Tag Archives: the new yorker

The Naked Woman on Top of the Bookcase

1 Sep

James Thurber was a rewriter.  All of his stories went through several drafts. He admits it openly in an interview with The Paris Review.

Drawing, though, was for relaxation. He tossed off the cartoons quickly.  Pure sprezzatura.  No sweat.  Or so he says.

Here’s one of my favorites:

“That’s My First Wife Up There, and This is the Present Mrs. Harris”

“I meant the naked woman to be at the top of a flight of stairs,”  Thurber says,

but I lost the sense of perspective and instead of getting in the stairs when I drew my line down, there she was stuck up there, naked, on a bookcase.

The eye falters, the hand slips, and next thing you know: naked women perched on top of books! 

No boy from Columbus, Ohio could have intended to put a naked woman on top of a bookcase. 

But his muse (here, taking the form of faulty perspective) gets the job done.

Something similar happened to Alexander Pushkin when he was writing Eugene Onegin.  Pushkin’s heroine, Tatiana, always so obedient to the will of her creator, suddenly, independent of authorial design, up and marries some crusty, old, retired general from St. Petersburg.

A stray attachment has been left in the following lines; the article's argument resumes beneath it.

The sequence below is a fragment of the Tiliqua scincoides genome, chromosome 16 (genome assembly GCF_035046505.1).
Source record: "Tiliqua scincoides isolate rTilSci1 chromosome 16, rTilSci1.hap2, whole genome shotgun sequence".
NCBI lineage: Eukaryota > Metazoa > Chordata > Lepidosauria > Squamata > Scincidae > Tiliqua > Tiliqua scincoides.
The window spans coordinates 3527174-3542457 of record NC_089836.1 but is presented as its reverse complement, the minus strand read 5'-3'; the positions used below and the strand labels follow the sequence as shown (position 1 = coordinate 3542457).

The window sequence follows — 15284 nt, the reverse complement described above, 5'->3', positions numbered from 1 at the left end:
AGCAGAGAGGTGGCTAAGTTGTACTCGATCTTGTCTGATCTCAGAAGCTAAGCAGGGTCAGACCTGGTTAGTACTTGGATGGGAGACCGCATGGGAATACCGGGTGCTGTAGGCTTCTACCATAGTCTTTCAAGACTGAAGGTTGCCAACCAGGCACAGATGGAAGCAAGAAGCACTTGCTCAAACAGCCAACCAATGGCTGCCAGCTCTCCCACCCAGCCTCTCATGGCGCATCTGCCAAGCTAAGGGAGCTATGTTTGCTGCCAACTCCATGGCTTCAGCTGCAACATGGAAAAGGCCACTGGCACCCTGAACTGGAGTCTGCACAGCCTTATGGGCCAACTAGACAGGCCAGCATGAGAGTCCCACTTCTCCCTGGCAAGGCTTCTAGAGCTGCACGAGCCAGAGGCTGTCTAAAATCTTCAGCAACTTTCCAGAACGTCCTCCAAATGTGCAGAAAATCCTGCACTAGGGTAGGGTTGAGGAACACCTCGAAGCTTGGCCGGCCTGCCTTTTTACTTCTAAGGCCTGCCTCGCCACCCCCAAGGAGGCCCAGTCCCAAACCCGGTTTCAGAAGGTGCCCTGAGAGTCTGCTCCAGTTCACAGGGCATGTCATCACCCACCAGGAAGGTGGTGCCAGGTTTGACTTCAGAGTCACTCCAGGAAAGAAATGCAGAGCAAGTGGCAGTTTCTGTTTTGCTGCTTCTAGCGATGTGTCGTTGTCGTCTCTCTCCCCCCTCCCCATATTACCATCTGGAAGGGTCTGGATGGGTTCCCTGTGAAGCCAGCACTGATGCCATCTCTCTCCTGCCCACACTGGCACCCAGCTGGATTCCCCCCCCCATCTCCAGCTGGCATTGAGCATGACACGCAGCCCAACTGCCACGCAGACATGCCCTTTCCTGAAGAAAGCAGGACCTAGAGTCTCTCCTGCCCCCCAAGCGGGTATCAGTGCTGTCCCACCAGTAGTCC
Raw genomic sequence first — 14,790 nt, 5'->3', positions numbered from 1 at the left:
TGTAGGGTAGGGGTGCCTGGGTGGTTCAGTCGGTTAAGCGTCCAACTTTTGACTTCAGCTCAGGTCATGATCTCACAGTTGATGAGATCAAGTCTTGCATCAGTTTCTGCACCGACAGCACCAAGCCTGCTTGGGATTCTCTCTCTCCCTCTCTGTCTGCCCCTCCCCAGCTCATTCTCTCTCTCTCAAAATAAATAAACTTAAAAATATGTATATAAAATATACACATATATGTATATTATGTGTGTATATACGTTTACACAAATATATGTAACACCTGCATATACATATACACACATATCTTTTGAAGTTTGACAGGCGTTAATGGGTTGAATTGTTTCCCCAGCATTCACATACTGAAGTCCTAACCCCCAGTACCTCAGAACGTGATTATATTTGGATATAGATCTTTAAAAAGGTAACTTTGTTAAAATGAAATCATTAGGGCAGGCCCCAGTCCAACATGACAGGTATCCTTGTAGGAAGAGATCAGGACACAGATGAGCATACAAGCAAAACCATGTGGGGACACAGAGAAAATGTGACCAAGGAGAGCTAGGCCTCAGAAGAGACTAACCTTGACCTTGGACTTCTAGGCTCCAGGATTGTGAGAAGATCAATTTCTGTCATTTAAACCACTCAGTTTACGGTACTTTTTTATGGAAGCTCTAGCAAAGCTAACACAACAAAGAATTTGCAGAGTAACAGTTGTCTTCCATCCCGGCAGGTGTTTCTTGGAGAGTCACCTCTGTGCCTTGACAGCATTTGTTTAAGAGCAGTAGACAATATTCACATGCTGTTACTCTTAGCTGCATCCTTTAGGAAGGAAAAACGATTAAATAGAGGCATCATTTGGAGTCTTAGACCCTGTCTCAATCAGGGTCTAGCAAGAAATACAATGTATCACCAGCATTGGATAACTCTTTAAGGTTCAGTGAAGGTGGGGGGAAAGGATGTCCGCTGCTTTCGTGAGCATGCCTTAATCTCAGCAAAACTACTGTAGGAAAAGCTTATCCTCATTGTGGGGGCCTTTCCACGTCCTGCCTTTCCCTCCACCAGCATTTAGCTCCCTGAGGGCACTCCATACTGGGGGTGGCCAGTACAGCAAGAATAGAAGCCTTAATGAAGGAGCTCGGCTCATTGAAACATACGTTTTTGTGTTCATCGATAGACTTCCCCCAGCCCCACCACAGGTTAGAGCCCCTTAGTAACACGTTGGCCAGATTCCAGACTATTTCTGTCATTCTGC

Tatiana Larina: Going rogue.

Romantically-minded Russian girls inexplicably succumbing to dull, respectable marriages and naked women hijacked from the staircase and stranded on top of bookcases.  It’s all the same thing.

Does anybody ever say what they set out to say?

The thought is born in the mouth.  That’s what the Russians say.  Mine are born as they run down my fingers and into the keyboard.


…Irresistible afterthought for those who love Thurber
(from the same Paris Review interview):

How did Harold Ross, editor at The New Yorker, respond to the naked, former Mrs. Harris?

He [Ross] called me on the phone and asked if the woman up on the bookcase was supposed to be alive, stuffed, or dead. I said, “I don’t know, but I’ll let you know in a couple of hours.”

After a while I called him back and told him I’d just talked to my taxidermist, who said you can’t stuff a woman, that my doctor had told me a dead woman couldn’t support herself on all fours.

“So, Ross,” I said, “she must be alive.”

“Well then,” he said, “what’s she doing up there naked in the home of her husband’s second wife?”

I told him he had me there.